Introduction: We evaluated whether competing risk of death or selective survival could explain the reported inverse association between cancer history and dementia incidence (incidence rate ratio [IRR] ≈ 0.62-0.85).
Methods: A multistate simulation model of a cancer- and dementia-free cohort of 65-year-olds was parameterized with real-world data (cancer and dementia incidence, mortality), assuming no effect of cancer on dementia (true IRR = 1.00). To introduce competing risk of death, cancer history increased mortality. To introduce selective survival, we included a factor (prevalence ranging from 10% to 50%) that reduced cancer mortality and dementia incidence (IRRs ranged from 0.30 to 0.90). We calculated IRRs for cancer history on dementia incidence in the simulated cohorts.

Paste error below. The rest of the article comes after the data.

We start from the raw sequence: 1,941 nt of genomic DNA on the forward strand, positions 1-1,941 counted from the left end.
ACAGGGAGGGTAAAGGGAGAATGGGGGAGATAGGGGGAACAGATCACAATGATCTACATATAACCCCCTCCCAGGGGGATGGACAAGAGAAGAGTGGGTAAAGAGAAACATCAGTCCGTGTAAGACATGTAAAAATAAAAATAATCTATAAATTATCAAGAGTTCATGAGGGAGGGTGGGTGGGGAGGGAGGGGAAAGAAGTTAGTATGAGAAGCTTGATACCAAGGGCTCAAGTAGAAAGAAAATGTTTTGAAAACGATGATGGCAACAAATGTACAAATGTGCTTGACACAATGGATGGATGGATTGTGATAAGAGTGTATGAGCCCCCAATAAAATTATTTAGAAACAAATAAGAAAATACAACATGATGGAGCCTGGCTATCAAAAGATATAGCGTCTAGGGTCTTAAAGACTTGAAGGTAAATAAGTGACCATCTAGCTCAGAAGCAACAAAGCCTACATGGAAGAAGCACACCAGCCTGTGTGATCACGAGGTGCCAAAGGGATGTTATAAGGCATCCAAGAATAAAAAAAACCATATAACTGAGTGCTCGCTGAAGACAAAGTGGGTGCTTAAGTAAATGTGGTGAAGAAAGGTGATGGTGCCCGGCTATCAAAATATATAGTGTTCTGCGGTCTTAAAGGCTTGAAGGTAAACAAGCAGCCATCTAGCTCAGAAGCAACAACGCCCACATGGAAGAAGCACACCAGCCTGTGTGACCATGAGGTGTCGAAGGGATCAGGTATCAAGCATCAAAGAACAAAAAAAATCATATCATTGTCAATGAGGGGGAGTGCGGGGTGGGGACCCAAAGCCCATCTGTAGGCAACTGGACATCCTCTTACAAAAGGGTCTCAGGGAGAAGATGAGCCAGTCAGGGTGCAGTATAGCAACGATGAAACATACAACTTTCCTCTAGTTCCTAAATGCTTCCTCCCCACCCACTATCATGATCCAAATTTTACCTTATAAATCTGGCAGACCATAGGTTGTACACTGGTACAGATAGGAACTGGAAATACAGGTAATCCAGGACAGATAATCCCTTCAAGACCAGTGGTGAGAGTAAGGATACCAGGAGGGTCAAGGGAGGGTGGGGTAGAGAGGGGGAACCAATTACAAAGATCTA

Results: Competing risk of death yielded unbiased cancer-dementia IRRs. With selective survival, bias was small (IRRs = 0.89 to 0.99), even under extreme scenarios.
Discussion: The bias induced by selective survival in simulations was too small to explain the observed inverse cancer-dementia link, suggesting other mechanisms drive this association.
Keywords: Alzheimer's disease; cancer; competing risks; dementia; selection bias; simulation.
© 2020 the Alzheimer's Association.